BENJAMIN CONSTANT by Harold Nicolson

BENJAMIN CONSTANT

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KIRKUS REVIEW

A book for the literary scholar rather than the general biography reader, this story of Benjamin Constant, writer, politician and liberal, who moved in the intellectual world of the 18-19th centuries. It is a painstaking coverage of the influence of his family, particularly his father and his experimental ideas of education, of his courage and self-imposed passions, of his feckless, inconsequential life. There are his important attachments- to Madame de Charriere, Madame de Stael, Madame Recamier; there is his wife, Charlotte, to whom he turned when he escaped de Stael; there is his part in Bonaparte's regimes and, in his later life, in the liberal world. It shows in detail the importance of people on him, of his enslavement to de Stael, to gambling; it proves his clarity of intellect and traces the inconsistencies and alternations in his careers, the impossibility of complete integration of personality. It provides an examination for the serious student of historical periods.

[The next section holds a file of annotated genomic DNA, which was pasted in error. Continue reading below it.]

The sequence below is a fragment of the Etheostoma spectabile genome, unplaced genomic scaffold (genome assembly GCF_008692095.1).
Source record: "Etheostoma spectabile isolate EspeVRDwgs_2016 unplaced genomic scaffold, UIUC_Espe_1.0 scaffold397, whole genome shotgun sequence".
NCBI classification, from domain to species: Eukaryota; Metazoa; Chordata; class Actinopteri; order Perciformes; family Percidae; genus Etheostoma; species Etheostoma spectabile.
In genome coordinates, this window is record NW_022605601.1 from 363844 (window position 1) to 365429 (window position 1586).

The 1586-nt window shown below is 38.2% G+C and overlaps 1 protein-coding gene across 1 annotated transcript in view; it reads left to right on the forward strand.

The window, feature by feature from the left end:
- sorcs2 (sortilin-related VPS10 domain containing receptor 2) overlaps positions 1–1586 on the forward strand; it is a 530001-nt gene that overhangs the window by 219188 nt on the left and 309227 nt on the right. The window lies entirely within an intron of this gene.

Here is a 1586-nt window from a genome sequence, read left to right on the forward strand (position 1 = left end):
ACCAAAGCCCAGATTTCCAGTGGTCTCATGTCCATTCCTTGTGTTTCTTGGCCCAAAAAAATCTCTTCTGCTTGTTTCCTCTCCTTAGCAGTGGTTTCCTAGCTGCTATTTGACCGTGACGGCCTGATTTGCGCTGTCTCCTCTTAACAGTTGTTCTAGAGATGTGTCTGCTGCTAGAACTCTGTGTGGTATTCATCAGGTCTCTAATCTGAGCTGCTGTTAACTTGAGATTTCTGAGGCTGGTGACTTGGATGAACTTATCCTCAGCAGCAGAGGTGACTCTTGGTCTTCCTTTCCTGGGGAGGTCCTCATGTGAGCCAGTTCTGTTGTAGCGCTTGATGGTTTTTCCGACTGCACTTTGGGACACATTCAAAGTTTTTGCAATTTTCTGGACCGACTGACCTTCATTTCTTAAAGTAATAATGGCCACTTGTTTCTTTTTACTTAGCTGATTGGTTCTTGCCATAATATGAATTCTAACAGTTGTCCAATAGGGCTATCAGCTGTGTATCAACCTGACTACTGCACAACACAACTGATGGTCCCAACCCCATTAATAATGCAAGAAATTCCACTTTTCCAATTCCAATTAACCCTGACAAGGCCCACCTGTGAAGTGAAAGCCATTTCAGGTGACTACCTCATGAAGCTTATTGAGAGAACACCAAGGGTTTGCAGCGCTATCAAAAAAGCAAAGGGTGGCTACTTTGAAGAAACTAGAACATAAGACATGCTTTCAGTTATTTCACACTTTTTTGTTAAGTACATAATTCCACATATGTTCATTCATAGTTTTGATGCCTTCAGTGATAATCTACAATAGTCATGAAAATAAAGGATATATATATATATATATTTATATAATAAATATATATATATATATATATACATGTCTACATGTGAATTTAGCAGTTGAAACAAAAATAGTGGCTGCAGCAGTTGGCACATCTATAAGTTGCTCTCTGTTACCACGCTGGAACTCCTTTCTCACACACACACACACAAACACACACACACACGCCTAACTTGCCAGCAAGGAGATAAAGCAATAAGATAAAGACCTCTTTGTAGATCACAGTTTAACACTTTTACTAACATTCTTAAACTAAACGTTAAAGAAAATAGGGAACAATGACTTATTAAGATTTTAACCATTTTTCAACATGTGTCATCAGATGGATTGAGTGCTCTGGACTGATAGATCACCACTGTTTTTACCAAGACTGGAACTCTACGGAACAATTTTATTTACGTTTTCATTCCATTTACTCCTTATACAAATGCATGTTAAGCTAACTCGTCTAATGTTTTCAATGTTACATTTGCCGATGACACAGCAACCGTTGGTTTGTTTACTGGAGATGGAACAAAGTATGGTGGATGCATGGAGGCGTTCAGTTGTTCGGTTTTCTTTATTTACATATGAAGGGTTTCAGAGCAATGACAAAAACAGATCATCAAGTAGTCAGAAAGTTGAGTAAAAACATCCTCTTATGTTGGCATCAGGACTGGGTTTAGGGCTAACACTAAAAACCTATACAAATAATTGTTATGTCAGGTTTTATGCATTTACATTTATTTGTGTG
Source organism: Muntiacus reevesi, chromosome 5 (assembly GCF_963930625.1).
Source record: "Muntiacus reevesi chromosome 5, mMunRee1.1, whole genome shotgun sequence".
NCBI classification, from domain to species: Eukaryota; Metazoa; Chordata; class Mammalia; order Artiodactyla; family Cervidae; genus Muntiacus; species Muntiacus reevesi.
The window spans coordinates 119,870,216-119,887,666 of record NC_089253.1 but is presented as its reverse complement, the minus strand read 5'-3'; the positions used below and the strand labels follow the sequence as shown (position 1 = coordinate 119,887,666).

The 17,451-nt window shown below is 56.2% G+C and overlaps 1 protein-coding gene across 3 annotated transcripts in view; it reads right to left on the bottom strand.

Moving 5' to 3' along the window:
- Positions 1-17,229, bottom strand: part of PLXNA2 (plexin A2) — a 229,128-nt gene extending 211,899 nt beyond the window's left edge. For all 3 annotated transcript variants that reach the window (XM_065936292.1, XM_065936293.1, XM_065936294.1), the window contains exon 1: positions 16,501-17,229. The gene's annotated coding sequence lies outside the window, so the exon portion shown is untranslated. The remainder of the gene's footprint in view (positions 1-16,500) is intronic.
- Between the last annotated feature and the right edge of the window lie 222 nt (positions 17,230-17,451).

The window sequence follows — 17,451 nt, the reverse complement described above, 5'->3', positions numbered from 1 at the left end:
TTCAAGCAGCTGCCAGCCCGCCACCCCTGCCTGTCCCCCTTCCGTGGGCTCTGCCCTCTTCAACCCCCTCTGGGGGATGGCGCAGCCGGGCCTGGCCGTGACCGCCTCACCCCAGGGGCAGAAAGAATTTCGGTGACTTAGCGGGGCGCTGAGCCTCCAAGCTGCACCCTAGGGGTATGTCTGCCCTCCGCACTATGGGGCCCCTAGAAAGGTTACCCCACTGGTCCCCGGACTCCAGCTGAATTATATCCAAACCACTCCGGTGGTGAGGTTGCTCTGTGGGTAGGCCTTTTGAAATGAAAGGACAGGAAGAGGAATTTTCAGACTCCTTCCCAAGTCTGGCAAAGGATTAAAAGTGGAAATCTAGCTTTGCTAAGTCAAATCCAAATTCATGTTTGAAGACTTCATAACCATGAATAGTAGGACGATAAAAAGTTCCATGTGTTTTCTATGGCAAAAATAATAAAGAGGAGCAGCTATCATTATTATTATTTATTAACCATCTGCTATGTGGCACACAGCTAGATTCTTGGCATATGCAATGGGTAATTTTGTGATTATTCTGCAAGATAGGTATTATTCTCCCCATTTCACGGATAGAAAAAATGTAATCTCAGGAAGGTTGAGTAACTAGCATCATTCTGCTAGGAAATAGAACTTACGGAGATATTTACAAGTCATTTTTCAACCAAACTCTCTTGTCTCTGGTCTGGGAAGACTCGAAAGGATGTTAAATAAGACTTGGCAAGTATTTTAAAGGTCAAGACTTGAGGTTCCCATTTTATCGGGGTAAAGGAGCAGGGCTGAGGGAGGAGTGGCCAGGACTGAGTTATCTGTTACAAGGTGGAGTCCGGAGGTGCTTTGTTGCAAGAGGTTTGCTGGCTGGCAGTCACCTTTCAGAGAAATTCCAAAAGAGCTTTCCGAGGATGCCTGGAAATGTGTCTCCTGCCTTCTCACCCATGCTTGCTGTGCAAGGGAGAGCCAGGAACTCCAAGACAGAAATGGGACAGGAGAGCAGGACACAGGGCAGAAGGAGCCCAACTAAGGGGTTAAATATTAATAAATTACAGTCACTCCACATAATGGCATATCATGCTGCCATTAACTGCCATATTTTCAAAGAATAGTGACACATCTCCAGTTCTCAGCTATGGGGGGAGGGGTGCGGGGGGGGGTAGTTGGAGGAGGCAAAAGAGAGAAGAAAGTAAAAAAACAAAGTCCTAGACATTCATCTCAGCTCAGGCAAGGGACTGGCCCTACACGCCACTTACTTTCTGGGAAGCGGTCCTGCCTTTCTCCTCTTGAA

Pub Date: Sept. 22nd, 1949
Publisher: Doubleday